Seventy-second edition of the N&O column / Spooks newsletter

(Date: Mon, 03 May 2004 22:40:41 +0200)

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Intelligence profile: Armenia


Armenia prides itself on being the first nation to formally adopt Christianity (early 4th century). Despite periods of autonomy, over the centuries Armenia came under the sway of various empires including the Roman, Byzantine, Arab, Persian, and Ottoman. It was incorporated into Russia in 1828 and the USSR in 1920. Armenian leaders remain preoccupied by the long conflict with Muslim Azerbaijan over Nagorno-Karabakh, a primarily Armenian-populated region, assigned to Soviet Azerbaijan in the 1920s by Moscow. Armenia and Azerbaijan began fighting over the area in 1988; the struggle escalated after both countries attained independence from the Soviet Union in 1991. By May 1994, when a cease-fire took hold, Armenian forces held not only Nagorno-Karabakh but also a significant portion of Azerbaijan proper. The economies of both sides have been hurt by their inability to make substantial progress toward a peaceful resolution.


Country name


Republic of Armenia (Armenia)

Local name


Hayastani Hanrapetut'yun (Hayastan)




Administrative divisions


11 provinces (marzer, singular - marz);


Aragatsotn, Ararat, Armavir, Geghark'unik', Kotayk', Lorri, Shirak, Syunik', Tavush, Vayots' Dzor, Yerevan

Military branches

Army, Air and Air Defense Forces, Border Guards.


In the early 1990s, internal security was endangered by growing radical opposition to the moderate domestic and foreign policies of the Ter-Petrosian government. By 1993 a widespread breakdown of law and order in the republic had eroded the authority of the Armenian state.

Shortly after independence, a special internal security force was formed under the Ministry of Internal Affairs, whose special status in the government alarmed many observers in the ensuing years. The original mission of the internal security force was to prevent guerrilla attacks on military installations in the first months of independence. Since that time, this militia also has acted as the sole general police force. Elements of the former KGB have remained active under Armenian direction.

Border patrols are administered by the Main Administration for the Protection of State Borders. Some of the patrols on the Iranian and Turkish borders are manned by Russian troops, whose presence is partially funded by Armenia. The rest of the border patrols are made up of Armenian troops serving under contract.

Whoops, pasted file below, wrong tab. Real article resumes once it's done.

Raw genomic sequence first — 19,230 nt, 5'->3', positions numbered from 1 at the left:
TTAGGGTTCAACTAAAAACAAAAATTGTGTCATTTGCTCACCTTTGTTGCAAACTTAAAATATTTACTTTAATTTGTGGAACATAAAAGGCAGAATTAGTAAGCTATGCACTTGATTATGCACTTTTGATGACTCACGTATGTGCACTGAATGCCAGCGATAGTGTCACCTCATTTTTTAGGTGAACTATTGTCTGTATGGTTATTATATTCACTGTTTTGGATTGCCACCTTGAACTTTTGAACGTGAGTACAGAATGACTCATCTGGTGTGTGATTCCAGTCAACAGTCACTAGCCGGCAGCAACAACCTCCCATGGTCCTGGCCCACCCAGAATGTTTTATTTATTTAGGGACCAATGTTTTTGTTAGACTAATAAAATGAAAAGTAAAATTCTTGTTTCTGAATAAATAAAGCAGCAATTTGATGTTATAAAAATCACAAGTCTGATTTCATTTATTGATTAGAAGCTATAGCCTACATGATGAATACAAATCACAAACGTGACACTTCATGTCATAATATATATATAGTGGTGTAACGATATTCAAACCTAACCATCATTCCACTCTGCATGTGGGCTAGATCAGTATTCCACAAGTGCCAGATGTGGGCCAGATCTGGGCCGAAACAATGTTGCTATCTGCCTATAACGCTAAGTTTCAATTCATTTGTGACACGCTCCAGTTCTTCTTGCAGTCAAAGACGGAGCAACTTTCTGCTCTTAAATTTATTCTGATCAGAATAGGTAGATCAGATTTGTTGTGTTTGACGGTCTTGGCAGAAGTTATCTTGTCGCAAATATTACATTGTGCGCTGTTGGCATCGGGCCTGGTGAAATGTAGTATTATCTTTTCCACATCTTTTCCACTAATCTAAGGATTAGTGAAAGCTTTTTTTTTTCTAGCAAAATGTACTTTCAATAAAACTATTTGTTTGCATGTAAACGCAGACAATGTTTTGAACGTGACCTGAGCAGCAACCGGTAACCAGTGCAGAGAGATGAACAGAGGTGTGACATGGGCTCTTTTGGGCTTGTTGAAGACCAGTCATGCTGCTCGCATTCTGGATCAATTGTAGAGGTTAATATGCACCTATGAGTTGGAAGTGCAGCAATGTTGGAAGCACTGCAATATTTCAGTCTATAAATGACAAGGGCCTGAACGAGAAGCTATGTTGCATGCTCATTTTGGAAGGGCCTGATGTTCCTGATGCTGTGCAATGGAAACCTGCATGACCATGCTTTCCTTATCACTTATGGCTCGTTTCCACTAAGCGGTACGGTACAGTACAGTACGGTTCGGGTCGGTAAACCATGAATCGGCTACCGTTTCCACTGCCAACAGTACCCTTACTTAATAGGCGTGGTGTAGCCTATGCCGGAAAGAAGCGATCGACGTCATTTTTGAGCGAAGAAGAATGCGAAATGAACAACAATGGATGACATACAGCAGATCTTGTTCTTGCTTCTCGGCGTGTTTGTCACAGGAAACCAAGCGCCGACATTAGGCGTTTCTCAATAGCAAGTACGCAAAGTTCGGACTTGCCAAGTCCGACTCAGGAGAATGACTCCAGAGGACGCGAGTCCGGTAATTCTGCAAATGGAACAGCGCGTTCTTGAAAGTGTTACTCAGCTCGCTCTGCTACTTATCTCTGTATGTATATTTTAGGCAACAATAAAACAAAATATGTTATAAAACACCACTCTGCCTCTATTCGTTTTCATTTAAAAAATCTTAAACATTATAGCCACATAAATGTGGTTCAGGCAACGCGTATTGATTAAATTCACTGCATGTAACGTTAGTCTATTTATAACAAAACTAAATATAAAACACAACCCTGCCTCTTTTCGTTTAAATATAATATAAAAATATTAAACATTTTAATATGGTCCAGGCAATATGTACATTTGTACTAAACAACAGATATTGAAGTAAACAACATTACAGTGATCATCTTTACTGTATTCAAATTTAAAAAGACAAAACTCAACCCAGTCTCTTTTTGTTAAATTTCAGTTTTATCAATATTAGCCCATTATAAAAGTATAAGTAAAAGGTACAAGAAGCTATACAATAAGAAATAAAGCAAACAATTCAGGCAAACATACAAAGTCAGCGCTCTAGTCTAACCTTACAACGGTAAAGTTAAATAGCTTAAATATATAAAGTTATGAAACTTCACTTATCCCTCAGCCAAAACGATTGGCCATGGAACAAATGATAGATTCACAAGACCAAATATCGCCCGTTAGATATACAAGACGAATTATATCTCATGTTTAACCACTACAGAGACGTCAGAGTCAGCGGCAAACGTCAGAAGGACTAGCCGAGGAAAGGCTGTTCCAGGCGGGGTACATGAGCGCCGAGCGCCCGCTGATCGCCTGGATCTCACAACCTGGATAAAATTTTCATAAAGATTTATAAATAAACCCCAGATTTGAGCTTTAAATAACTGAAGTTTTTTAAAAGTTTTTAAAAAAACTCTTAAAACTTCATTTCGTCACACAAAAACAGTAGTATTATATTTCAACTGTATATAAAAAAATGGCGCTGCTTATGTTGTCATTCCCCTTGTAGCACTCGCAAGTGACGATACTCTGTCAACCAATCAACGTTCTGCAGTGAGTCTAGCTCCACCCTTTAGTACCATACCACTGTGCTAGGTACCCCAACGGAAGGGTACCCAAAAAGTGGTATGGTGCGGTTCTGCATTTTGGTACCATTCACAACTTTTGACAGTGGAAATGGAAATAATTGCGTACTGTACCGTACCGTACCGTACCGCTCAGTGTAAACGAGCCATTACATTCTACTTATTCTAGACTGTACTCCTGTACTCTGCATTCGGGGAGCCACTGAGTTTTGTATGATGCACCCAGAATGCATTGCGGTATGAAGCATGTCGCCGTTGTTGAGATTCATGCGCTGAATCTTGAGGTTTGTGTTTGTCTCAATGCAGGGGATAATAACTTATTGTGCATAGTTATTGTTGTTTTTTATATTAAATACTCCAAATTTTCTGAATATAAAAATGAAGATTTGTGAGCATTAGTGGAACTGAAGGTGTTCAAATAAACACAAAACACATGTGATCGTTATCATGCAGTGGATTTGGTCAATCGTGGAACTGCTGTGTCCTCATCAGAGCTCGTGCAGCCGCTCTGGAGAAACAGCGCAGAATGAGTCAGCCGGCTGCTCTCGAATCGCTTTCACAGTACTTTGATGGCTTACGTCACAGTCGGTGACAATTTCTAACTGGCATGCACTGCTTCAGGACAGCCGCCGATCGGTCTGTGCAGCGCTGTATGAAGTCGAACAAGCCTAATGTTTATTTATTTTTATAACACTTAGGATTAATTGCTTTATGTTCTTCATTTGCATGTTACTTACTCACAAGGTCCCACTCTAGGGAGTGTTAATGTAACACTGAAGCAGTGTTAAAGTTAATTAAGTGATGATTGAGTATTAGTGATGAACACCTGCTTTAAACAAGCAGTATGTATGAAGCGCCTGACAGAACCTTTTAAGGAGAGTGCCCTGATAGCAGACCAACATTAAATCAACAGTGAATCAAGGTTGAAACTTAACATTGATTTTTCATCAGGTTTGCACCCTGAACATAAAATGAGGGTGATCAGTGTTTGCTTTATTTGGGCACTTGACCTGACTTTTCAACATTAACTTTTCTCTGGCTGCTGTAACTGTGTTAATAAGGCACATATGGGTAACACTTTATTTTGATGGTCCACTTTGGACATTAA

In early 1994, Armenia completely reorganized the State Administration for National Security (SANS), the umbrella agency of the Ministry of Internal Affairs that heads all national security activities.

In the period between 1996 and 1998 both the police and the special internal security force were under the Ministry of Internal Affairs.Following Decree 19.12.02 the department was divided into two separate ministries, namely the Ministry of National Security and the Ministry of Internal Affairs. The first one is now responsible for the special services and the second one is responsible for the police.

Armenia's special troops have the same structure as the Russian army's special forces. The Ministry of Defence is responsible for these units.

The main special service of the country is the Ministerstvo Nacionalnoy Bezopastnosti. According to some sources, there are currently two special units under the MNB; "Alpha" and the Department of Counter-espionage. Alpha's main responsibilities are the protection of the State officials and the struggle against terrorism.

It is a well known fact that Armenia's main political opponents in the region are Azerbaijan and Turkey. Therefore it is no wonder, that from time to time Turkish and Azerbaijan spies are unmasked and that Armenian spies are captured in these two countries. Because of the problems with its nearest neighbours, Armenia maintains strong ties with the Russians. As a result of this Russian special forces operate sigint stations from Armenian soil and Armenia's air defense is a joint effort of Armenia and Russia.

(Sources: Agentura (, CIA World Factbook, Library of Congress Country Studies, USA)

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